Once the the Cds photocell is wired up, wire in the 3 LEDs with their grounds going through the 220 ohm resistor. The red LED will connect to digital pin 2 on the Arduino. The green to pin 3, and the blue to pin 4.
Try to arrange the LEDs so that they are equidistant from the photocell. Another hint is to try and leave a little bit of wire leads above your proto-board so that you can gently bend them in order to fine tune the beams. You want the LEDs to illuminate the area beneath the photocell as equally as you can manage. (see wiring diagram)
Use some heat shrink tubing or something else to shroud the CdS from direct exposure from the LEDs. While we will be doing balancing to our readings, we don't want to contend with to much extra light. We are trying to detect what light is detected, and having too much exposure to direct light will throw the reading off. I used a section cut from a cheap black pen to make my shroud, and hot glued it in place.
Once the circuit is built and the shroud is added to the CdS photocell, you can go ahead and shroud the entire sensor ensemble. It is not necessary, but will help the sensor to keep a decent balance even when the ambient light changes. An added bonus is that it hides all the flashing from the sensor doing it's thing. I used a bit of black plastic I had kicking around from a garden light to make mine.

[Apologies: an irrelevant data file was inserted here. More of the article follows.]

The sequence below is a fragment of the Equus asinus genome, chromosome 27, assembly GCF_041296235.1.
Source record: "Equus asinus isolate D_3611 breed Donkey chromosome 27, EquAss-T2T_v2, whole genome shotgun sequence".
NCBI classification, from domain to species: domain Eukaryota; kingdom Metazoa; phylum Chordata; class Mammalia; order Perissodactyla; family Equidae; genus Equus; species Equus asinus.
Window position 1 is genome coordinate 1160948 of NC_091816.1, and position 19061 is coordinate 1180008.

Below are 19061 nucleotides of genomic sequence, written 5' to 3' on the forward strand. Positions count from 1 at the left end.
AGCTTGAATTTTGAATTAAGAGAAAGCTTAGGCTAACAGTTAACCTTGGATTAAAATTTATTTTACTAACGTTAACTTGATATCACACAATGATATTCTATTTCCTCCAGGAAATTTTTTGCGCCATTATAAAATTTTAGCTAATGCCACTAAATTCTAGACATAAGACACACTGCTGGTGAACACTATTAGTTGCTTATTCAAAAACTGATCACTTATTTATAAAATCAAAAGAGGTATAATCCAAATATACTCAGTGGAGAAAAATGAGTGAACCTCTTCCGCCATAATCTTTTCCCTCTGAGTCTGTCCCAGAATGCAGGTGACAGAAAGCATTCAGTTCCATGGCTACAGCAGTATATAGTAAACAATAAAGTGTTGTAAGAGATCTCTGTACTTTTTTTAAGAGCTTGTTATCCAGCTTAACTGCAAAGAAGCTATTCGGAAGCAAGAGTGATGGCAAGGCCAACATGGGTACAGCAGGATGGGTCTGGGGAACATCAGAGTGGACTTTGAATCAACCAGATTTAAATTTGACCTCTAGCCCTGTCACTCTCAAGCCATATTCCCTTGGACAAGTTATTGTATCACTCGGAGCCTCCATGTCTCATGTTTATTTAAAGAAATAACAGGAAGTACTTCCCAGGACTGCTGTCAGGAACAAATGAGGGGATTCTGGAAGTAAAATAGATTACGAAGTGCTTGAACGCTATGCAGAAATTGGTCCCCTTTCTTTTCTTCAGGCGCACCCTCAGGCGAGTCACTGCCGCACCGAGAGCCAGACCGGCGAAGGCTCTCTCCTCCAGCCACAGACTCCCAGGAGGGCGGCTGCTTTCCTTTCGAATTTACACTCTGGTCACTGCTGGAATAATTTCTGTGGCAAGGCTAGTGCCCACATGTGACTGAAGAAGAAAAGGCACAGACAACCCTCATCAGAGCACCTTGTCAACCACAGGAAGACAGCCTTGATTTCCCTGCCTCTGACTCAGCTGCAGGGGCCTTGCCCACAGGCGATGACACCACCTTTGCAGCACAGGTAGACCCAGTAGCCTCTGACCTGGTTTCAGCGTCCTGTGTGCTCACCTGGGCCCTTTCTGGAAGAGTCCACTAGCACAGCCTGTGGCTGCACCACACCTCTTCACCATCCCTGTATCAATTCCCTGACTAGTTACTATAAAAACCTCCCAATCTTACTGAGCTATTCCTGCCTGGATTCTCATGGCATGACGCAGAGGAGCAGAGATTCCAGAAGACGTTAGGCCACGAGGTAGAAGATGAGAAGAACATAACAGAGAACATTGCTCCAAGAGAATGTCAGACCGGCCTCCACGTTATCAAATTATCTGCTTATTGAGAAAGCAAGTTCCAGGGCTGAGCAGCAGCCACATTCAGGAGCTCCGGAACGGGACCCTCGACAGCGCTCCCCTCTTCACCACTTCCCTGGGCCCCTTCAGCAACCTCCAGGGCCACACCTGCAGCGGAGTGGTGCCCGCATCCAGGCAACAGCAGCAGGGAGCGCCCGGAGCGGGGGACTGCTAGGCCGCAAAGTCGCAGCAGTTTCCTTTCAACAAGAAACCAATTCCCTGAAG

I cut it to fit my project, and also a bit to allow the sensor to sit, and then glued my board in place.
To further cut back on ambient light interfering, I went on to wrap the whole ensemble in black electrical tape.
Step 4: Build the Colour Emulator
If you want to have a better look at a RGB lamp with Arduino, I wrote another Instructable called RGB Moodlamp with Custom Library . I use the same library to control the lamp in this project, so it might be worth a visit.
A good trick for diffusing the light from an LED is to remove the lens. This is easy, just sand them down gently until the lens is gone (the curved part). Be careful not to sand too far as you can damage the LED. This will help in blending the colours together, especially when you are using separate LEDs, as I am in this project.
It would have been better to use a proper RGB LED for this side of things, but I used what I had on hand. Still nice.
I wired mine up on a little circular board with an Arduino mini mounted to the underside. I put my board onto some stand-offs that allowed for my colour sensor to be seated beneath the lamp.
Step 5: Closure
First mark off where your sensor and stand-offs will go and make the appropriate mounting holes. Your sensor needs a clear sight to the colour beneath it, so cut a hole where it will sit.
Use hot glue to position your sensor, connect all wires and fasten your stand-offs.
the container was a good size, but I underestimated its ability to diffuse my LEDs enough. I used some watered down white glue and some toilet paper to add another layer of diffusion. Slather some glue on to your surface with a paint brush, lie paper on top and paint it down with more glue. Let it dry overnight.
I also covered up the bottom and added a plastic bezel I found to give it some lift and look. I enveloped the bottom section of the container in a funky bit of fabric, and then added a little strip of brass for pizazz.
Looks kind of magical. Kinda. Could have probably put more effort into the look of the thing. Ah well, we all do what interests us most. Mine is simply realizing an idea, which I was anxious to get to.